In the last days of Hurricane Season in Florida, we begin to relax a bit. A few weeks after the Equinox, the days began to get cooler by one or two degrees.  In Southwest Florida, there is an appreciable difference between 89 and 84 degrees.  89 is oppressive.  At 84, we feel we can cope. At 84, I can get out of my car and walk into a building at mid-day, and not be drenched with sweat.

In Hurricane Season, Honorable Shamans and Fellow Pagans, we are reminded of many spiritual lessons:

1.  In my case, my relationship with the Divine is real and sustaining.  This Season more than the other times of year, tests my faith, again and again.  And the Divine guide and protect me, and comfort me.  Listening to the Divine, is a daily practice.

2.  Striking the balance between planning and going with the flow, is an on-going lesson.

3.  Spiritual people are people.  This year, at least two of my spiritual mentors, people I admire, trust, and learn from, experienced the humbling reality of fear, and anxiety during Hurricane Irma.  So did I.  The best I can do, is learn from this.  What triggers fear?  Too much unknown.  What can I do about that?  Learn more and listen more.

4.  Hurricane Season teaches me,  again and again, how to ask for and receive help, and how to provide help to other people.

5.  The end of Hurricane Season is marked by the arrival of tourists.  Some of them will stay for a weekend, others will stay for the next 6 months.  As our population swells, our food banks need our support.

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You may want to consider celebrating the end of Hurricane Season, by sharing some of your hurricane provisions with a local food pantry.

Share your peace with Mother Earth and Father Sky, and the Big Waters all around us.

(c) 2017 to present, Whale Maiden for the Earthways Shamanic Path.  All rights reserved.

 

 

 

Earthways Shamanic Path meets AutumnMeet 2017

20171014_125939.jpgI have returned from a short trip to AutumnMeet, which is a pagan festival put on by the great folks with Phoenix Festivals, Inc.

I presented a workshop on the Earthways Shamanic Path.  In this workshop, we learned about the Earthwats Path, and about Core Shsmamism, and ushered  out Hurricane Season, and welcomed in Dry Season.  I had a small but very attentive audience.

Then, Dayan Martinez and I co-led the workshop called, “Encountering the Native Goddess.”  Dayan is a generous co-facilatator, and it is always fun to see Dayan in person.

This was a nice family-oriented festival, at a lovely camp ground North of Lakeland, Fl.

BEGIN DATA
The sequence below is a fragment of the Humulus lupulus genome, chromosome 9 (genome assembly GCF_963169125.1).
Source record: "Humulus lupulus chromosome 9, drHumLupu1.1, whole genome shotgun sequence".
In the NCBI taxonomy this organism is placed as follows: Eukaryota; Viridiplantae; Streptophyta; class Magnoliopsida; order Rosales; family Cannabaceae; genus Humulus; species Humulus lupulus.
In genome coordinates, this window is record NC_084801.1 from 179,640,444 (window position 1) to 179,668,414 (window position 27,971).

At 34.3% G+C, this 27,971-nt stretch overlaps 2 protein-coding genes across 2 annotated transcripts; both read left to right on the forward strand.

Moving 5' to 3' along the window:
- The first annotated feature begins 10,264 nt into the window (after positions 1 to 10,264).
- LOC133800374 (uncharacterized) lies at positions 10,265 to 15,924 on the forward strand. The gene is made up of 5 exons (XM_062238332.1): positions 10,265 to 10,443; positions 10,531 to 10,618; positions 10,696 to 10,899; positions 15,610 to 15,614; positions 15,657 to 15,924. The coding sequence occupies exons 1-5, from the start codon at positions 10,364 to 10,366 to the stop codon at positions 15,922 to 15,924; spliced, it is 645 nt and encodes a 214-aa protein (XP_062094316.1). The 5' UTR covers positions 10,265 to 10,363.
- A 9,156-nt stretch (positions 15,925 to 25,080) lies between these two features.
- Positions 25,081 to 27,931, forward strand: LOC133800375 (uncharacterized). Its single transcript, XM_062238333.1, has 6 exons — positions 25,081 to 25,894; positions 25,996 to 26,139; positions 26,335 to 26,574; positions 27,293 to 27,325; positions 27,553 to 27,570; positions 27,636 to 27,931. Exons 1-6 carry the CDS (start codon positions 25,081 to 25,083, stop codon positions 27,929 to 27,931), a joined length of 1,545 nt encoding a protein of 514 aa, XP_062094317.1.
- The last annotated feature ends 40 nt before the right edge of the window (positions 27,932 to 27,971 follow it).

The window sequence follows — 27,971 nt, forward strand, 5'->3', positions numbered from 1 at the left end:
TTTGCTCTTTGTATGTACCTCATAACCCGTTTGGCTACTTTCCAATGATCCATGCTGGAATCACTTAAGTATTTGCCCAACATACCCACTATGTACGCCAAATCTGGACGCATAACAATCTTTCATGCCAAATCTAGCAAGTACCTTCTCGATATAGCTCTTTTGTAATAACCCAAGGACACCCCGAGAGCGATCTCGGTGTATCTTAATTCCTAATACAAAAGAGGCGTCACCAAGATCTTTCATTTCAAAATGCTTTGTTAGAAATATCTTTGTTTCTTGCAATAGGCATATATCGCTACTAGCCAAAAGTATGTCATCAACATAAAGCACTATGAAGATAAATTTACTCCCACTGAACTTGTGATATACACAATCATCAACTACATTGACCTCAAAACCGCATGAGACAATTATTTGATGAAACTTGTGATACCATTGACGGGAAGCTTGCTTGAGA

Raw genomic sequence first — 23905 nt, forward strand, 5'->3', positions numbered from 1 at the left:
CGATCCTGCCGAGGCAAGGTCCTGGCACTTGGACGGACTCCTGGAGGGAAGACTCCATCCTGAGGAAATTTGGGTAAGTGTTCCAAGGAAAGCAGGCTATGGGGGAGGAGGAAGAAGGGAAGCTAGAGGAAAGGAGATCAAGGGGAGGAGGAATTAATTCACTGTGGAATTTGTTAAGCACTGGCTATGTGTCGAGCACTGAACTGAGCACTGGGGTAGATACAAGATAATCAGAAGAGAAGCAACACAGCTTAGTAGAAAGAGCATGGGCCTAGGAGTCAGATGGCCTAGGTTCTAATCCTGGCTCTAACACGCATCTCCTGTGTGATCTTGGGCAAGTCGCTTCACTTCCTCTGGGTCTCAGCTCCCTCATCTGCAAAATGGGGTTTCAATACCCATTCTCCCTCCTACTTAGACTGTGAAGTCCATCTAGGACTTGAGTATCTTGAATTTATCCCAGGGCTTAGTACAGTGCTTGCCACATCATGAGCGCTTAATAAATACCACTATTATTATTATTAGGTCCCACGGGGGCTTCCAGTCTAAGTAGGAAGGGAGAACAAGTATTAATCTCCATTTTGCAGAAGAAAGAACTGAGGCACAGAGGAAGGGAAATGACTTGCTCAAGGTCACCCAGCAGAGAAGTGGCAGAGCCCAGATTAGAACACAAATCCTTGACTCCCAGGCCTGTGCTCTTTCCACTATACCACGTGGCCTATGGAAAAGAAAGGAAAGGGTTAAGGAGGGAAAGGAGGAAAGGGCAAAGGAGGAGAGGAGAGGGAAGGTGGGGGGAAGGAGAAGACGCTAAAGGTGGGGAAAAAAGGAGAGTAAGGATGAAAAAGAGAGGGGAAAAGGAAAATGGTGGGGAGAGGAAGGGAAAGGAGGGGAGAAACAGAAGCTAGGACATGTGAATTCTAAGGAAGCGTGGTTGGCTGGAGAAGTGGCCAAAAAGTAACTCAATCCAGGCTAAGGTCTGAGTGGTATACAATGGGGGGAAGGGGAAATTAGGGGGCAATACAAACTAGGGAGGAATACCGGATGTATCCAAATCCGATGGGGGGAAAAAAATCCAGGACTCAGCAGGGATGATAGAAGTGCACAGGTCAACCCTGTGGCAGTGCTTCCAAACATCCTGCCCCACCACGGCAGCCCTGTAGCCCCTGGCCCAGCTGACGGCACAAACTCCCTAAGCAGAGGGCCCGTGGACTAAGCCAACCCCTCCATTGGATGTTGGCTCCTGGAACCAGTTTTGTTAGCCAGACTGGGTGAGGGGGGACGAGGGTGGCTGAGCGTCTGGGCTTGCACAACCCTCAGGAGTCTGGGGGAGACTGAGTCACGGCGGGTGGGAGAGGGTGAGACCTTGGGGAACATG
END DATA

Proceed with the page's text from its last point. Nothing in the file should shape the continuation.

I hope we get invited back next year!

Putting Things Right, Letting Things Go

It takes so much longer to put things right after a hurricane!

I am reorganizing my apartment thus morning, continuing to unpack my nicknacs and beloved objects from where I stored them before Hurricane Irma knocked on Florida’s door two weeks ago.

There’s an adrenalin rush which kicks in before a hurricane, which makes it possible for people to do all kinds of preparations. In my case, I made several car trips over a short couple of days to collect family members, and to hang up storm shutters on my house, and to help soneone put up shutters on their second story windows. I’ve embraced my inner squirrel and become an aerialist. (That was 500 miles).

Back at my apartment, I then removed all breakables from all surfaces, wrapped things up with tissue, and put things in boxes or big trash bags, and stowed those in the closet.

All of that was before bedtime on September 6th. The next morning, I headed out on what became a 6 day 1,400 mile evacuation + road trip.

Now that I’m back… and discovered how BLESSED I am to have no storm damage to my two places, it is time to put things back. This takes a lot of work, and energy. Two friends took the shutters off the house so I didn’t have to do that. Most of the second story shutters are still up in my friend’s place, and that’s a task for another day.

I’ve unpacked clothes and done laundry, and got my dryer repaired.

I’ve rested. And now I’m putting things back. But wait, do I really want to put all those nicknacks out? Do I really need them?

Can I let any of them go?

?

At this Equinox time, this is a good opportunity to find the balance. What really matters, what do I want to keep, what can I give away.

I don’t have to rush. I can take my time.

Share your peace with Mother Earth and Father Sky and the Big Waters all around us.

(c) 2017 by Whale Maiden for the Earthways Shamanic Path. All rights reserved.

Hurricane Timewarp

One of the odd dynamics of a hurricane, is that we enter a Timewarp: we loose all track of time, for several weeks. This happens for several reasons.